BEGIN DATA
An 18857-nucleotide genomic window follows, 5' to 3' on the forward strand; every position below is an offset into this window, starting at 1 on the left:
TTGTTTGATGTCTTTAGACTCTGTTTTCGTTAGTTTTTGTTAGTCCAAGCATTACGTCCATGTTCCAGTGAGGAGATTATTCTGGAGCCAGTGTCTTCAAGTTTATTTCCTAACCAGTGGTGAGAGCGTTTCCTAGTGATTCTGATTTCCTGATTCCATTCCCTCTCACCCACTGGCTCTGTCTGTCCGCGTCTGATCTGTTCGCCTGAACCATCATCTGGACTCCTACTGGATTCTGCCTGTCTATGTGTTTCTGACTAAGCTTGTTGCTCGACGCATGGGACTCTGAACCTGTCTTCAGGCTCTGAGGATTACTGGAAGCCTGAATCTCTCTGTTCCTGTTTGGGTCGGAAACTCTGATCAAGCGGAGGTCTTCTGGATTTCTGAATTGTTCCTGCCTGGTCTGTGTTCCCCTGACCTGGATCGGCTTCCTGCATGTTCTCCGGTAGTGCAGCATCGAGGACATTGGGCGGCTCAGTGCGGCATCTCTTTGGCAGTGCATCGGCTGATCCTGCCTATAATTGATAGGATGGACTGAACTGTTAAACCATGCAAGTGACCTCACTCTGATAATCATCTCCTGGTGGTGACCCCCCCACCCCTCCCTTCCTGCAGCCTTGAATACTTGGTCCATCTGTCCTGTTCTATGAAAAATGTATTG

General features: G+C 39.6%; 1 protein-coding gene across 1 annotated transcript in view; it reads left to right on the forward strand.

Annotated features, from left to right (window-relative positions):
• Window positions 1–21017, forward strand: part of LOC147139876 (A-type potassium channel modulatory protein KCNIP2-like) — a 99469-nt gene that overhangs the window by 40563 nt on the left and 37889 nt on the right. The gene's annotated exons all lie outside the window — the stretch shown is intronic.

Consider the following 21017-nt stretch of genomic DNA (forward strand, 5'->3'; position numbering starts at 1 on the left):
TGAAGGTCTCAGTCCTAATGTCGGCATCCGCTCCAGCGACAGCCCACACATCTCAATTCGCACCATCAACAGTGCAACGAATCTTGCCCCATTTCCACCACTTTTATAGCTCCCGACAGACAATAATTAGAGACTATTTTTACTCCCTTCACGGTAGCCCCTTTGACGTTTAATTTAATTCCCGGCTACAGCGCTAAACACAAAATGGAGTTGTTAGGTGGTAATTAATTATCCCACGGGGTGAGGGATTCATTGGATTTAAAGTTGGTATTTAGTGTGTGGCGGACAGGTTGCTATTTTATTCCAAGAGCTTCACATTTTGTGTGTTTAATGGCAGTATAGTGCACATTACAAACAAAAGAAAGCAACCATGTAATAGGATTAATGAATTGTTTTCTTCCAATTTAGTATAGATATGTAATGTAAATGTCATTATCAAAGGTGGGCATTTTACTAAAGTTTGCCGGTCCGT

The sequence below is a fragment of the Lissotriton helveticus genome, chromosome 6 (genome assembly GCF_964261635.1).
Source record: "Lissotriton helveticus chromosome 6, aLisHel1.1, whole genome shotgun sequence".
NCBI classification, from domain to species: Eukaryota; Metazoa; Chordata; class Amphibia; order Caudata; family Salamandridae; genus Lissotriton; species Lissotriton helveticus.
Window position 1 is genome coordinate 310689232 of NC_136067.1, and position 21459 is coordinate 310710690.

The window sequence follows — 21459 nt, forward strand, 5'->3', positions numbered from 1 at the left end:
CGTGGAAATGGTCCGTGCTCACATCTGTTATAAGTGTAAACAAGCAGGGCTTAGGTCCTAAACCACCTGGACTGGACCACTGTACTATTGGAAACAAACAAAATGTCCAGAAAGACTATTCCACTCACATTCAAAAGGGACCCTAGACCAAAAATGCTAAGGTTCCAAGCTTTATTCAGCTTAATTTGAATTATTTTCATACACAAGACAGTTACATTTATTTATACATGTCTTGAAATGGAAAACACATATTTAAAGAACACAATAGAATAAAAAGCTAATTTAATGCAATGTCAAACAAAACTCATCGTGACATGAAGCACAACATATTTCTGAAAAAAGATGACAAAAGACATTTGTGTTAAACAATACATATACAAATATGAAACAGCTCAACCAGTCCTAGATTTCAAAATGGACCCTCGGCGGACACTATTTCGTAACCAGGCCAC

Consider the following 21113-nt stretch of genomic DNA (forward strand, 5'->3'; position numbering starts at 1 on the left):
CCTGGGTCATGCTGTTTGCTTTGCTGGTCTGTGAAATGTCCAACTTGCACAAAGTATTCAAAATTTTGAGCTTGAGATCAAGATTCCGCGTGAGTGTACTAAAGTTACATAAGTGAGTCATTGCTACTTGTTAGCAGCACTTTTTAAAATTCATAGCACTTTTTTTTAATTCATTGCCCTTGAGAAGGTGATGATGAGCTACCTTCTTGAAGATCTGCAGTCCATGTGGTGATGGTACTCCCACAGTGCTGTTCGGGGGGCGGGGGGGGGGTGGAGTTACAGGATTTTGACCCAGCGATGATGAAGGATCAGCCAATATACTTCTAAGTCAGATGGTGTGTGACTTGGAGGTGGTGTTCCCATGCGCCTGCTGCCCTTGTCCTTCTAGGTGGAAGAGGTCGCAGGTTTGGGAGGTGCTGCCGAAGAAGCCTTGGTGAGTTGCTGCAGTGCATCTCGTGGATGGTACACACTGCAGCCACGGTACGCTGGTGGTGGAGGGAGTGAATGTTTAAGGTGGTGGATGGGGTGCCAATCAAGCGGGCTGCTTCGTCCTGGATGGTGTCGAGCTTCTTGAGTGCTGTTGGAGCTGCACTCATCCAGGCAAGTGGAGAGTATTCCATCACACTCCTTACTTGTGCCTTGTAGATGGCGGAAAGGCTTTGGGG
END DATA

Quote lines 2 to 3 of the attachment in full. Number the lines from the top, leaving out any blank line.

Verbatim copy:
TTGTTTGATGTCTTTAGACTCTGTTTTCGTTAGTTTTTGTTAGTCCAAGCATTACGTCCATGTTCCAGTGAGGAGATTATTCTGGAGCCAGTGTCTTCAAGTTTATTTCCTAACCAGTGGTGAGAGCGTTTCCTAGTGATTCTGATTTCCTGATTCCATTCCCTCTCACCCACTGGCTCTGTCTGTCCGCGTCTGATCTGTTCGCCTGAACCATCATCTGGACTCCTACTGGATTCTGCCTGTCTATGTGTTTCTGACTAAGCTTGTTGCTCGACGCATGGGACTCTGAACCTGTCTTCAGGCTCTGAGGATTACTGGAAGCCTGAATCTCTCTGTTCCTGTTTGGGTCGGAAACTCTGATCAAGCGGAGGTCTTCTGGATTTCTGAATTGTTCCTGCCTGGTCTGTGTTCCCCTGACCTGGATCGGCTTCCTGCATGTTCTCCGGTAGTGCAGCATCGAGGACATTGGGCGGCTCAGTGCGGCATCTCTTTGGCAGTGCATCGGCTGATCCTGCCTATAATTGATAGGATGGACTGAACTGTTAAACCATGCAAGTGACCTCACTCTGATAATCATCTCCTGGTGGTGACCCCCCCACCCCTCCCTTCCTGCAGCCTTGAATACTTGGTCCATCTGTCCTGTTCTATGAAAAATGTATTG

General features: G+C 39.6%; 1 protein-coding gene across 1 annotated transcript in view; it reads left to right on the forward strand.